Press Release · Thursday, August 27, 1998
August 27, 1998
National Archives and Records Administration Holds Final Meeting of Electronic Records Work Group
On Wednesday, August 26, 1998, an all-day meeting of the National Archives and Records Administration (NARA) Electronic Records Work Group, held at the National Archives College Park facility, produced a substantive and lively exchange of ideas on proposed recommendations for alternatives to NARA's General Records Schedule (GRS) 20 for Electronic Records. The meeting was attended by nine NARA staff members, including Lewis Bellardo, Deputy Archivist of the United States, and Michael Miller, director of Modern Records Programs, who chaired the meeting. Approximately 30 members of the public observed the meeting.
The meetings purpose was to discuss some 45 comments in response to a Federal Register notice of the groups tentative recommendations. A number of questions arising out of those comments formed the agenda for the meeting. Among the most important of the issues discussed were:
- Are the timeframes for agencies to submit schedules or plans for handling their e-mail and word processing documents realistic? There was a strong sense from a number of the members that the established timeframes should remain, albeit with some caveats, such as allowing agencies to ask for exceptions. The Work Group will continue to discuss this issue.
- Should NARA give priority for scheduling historically important documents? The Work Group will include suggested categories of records that agencies should consider for priority attention when developing the plans to schedule their electronic source records. Examples might include records of historical interest, unscheduled records, and mission-critical records.
- Should NARA be providing guidance for electronic record keeping? It was decided that the Final Report to the Archivist would include a recommendation that this issue be considered in the follow-on group.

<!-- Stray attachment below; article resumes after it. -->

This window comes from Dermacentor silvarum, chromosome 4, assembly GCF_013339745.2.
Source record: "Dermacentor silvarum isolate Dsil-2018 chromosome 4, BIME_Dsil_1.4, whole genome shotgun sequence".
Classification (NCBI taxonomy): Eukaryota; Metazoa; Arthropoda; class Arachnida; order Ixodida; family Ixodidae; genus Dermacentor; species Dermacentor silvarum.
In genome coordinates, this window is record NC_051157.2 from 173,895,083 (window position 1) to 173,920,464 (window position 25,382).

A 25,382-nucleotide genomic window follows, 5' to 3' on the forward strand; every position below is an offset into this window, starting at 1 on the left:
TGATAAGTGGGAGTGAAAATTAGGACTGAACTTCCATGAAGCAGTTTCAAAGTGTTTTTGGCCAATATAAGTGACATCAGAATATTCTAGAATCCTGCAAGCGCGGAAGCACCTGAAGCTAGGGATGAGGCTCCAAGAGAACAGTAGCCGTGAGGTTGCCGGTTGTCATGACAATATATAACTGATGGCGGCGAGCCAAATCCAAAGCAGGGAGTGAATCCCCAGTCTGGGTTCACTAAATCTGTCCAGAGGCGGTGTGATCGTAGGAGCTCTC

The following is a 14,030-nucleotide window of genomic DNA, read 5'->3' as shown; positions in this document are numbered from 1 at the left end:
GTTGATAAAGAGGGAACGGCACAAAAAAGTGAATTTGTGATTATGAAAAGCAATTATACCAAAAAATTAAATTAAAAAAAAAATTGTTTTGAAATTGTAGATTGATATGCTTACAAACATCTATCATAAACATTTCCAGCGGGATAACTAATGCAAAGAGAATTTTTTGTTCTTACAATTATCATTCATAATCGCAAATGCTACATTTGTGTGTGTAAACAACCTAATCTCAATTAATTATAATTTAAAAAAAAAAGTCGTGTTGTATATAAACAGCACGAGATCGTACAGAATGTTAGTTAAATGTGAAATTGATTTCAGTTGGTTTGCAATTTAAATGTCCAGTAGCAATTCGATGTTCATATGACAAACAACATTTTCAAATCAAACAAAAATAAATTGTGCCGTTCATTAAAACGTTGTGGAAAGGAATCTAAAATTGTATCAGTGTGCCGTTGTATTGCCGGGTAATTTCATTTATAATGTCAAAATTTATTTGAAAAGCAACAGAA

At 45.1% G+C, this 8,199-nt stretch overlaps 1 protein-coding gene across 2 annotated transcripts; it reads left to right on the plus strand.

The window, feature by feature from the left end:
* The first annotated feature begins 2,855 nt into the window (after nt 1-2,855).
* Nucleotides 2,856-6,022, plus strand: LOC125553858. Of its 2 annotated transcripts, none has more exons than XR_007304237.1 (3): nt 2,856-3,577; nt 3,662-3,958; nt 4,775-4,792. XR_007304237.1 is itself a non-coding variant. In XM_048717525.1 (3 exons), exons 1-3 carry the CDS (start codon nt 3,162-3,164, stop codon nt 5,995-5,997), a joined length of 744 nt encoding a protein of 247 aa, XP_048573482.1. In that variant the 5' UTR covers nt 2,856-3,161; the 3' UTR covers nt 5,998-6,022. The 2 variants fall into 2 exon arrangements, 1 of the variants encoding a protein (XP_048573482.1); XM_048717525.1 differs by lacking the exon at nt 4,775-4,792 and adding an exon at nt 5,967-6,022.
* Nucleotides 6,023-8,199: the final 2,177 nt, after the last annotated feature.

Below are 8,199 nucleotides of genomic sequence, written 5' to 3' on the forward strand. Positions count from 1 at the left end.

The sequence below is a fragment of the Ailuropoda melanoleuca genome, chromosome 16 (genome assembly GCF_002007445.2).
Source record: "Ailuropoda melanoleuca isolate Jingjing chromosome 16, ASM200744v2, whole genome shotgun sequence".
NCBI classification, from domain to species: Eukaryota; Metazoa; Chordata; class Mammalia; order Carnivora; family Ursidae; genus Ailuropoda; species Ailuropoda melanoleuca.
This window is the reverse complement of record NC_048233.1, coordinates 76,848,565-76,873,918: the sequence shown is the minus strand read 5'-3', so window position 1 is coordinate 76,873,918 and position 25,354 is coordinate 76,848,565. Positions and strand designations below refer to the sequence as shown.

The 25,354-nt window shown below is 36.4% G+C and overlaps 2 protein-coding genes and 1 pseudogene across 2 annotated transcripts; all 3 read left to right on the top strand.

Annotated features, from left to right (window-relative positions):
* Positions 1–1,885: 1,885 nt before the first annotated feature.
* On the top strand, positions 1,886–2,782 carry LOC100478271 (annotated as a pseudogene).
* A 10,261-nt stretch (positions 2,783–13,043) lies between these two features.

- Should there be a separate glossary of terms for the report? It was decided that a glossary should be included to clarify the different terms used in the report.
Perhaps the issue that evoked the most discussion was the question of the wording of an item in Appendix D relating to the status of electronic source records after the recordkeeping copies have been produced. It was resolved that NARA members of the Work Group would capture the several different options discussed, and distribute them to the Work Group for additional comment.
The Work Group's draft report and associated draft work products were published in the Federal Register on July 21, 1998, for a 30-day comment period. Archivist John W. Carlin had encouraged interested persons and Federal agencies to submit their comments to the Work Group by the August 20 deadline announced in the Federal Register notices.
Mr. Carlin established the Electronic Records Work Group in November 1997 to review issues relating to the creation, maintenance, and disposition of certain types of electronic information, focusing on General Records Schedule 20. GRS-20 was developed to provide guidelines to Federal agencies on the disposition of electronic-mail and word-processing records once they had been copied to a paper, microfilm, or electronic recordkeeping system for management and retention. In a subsequent court opinion, a Federal district judge declared that portions of GRS-20 reached beyond the authority of the Archivist under the Federal Records Act, and declared GRS-20 "null and void." The decision is being appealed by the government on the authority issue, but Mr. Carlin determined that records disposition practices could be improved to be sure that programmatic records are protected, that schedules for the disposition of records are not medium-oriented, and that records schedules are devised so that Federal agencies can and will use them. Mr. Carlin charged the work group to do the following:
- review the current version of GRS 20;
- identify appropriate areas for revisions;
- explore other approaches for authorizing disposition of electronic records;
- identify methods and techniques that are available with current technology to manage electronic records properly and provide ready access to essential evidence; and,
- recommend practical and implementable solutions for the disposition of electronic records.
For additional PRESS information, please contact the National Archives Public Affairs staff at (301) 837-1700 or by e-mail.
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